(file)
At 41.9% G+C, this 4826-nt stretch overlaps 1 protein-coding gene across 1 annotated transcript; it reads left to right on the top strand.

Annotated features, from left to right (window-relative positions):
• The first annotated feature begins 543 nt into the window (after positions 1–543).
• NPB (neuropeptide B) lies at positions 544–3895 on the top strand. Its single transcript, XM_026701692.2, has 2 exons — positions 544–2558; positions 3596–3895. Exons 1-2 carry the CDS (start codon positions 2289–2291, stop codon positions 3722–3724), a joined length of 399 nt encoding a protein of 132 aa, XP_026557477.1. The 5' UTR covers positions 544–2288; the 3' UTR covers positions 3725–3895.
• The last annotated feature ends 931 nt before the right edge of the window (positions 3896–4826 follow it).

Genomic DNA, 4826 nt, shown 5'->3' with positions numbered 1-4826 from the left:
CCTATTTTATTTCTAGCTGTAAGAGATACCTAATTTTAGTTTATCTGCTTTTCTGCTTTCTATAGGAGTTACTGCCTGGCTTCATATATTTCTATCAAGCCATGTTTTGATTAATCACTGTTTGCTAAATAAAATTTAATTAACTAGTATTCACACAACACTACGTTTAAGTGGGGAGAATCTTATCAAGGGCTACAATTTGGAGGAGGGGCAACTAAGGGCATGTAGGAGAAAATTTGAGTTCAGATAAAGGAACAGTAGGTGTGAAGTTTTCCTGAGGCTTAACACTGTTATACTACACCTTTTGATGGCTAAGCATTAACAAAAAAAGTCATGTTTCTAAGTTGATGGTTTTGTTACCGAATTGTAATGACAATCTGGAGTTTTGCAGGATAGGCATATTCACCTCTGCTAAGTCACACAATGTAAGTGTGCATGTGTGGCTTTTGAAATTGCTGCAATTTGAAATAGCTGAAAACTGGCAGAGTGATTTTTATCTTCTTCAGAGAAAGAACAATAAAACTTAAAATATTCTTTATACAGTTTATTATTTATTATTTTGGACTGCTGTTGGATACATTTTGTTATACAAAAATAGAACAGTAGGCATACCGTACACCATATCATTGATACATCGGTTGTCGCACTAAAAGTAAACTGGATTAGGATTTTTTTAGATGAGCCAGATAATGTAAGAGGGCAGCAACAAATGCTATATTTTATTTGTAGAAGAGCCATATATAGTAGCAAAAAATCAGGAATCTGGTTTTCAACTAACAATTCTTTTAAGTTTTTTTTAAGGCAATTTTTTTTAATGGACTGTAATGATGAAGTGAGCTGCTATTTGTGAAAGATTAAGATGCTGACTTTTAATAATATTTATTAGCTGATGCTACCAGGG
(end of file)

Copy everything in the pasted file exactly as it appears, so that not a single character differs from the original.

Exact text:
At 41.9% G+C, this 4826-nt stretch overlaps 1 protein-coding gene across 1 annotated transcript; it reads left to right on the top strand.

Annotated features, from left to right (window-relative positions):
• The first annotated feature begins 543 nt into the window (after positions 1–543).
• NPB (neuropeptide B) lies at positions 544–3895 on the top strand. Its single transcript, XM_026701692.2, has 2 exons — positions 544–2558; positions 3596–3895. Exons 1-2 carry the CDS (start codon positions 2289–2291, stop codon positions 3722–3724), a joined length of 399 nt encoding a protein of 132 aa, XP_026557477.1. The 5' UTR covers positions 544–2288; the 3' UTR covers positions 3725–3895.
• The last annotated feature ends 931 nt before the right edge of the window (positions 3896–4826 follow it).

Genomic DNA, 4826 nt, shown 5'->3' with positions numbered 1-4826 from the left:
CCTATTTTATTTCTAGCTGTAAGAGATACCTAATTTTAGTTTATCTGCTTTTCTGCTTTCTATAGGAGTTACTGCCTGGCTTCATATATTTCTATCAAGCCATGTTTTGATTAATCACTGTTTGCTAAATAAAATTTAATTAACTAGTATTCACACAACACTACGTTTAAGTGGGGAGAATCTTATCAAGGGCTACAATTTGGAGGAGGGGCAACTAAGGGCATGTAGGAGAAAATTTGAGTTCAGATAAAGGAACAGTAGGTGTGAAGTTTTCCTGAGGCTTAACACTGTTATACTACACCTTTTGATGGCTAAGCATTAACAAAAAAAGTCATGTTTCTAAGTTGATGGTTTTGTTACCGAATTGTAATGACAATCTGGAGTTTTGCAGGATAGGCATATTCACCTCTGCTAAGTCACACAATGTAAGTGTGCATGTGTGGCTTTTGAAATTGCTGCAATTTGAAATAGCTGAAAACTGGCAGAGTGATTTTTATCTTCTTCAGAGAAAGAACAATAAAACTTAAAATATTCTTTATACAGTTTATTATTTATTATTTTGGACTGCTGTTGGATACATTTTGTTATACAAAAATAGAACAGTAGGCATACCGTACACCATATCATTGATACATCGGTTGTCGCACTAAAAGTAAACTGGATTAGGATTTTTTTAGATGAGCCAGATAATGTAAGAGGGCAGCAACAAATGCTATATTTTATTTGTAGAAGAGCCATATATAGTAGCAAAAAATCAGGAATCTGGTTTTCAACTAACAATTCTTTTAAGTTTTTTTTAAGGCAATTTTTTTTAATGGACTGTAATGATGAAGTGAGCTGCTATTTGTGAAAGATTAAGATGCTGACTTTTAATAATATTTATTAGCTGATGCTACCAGGG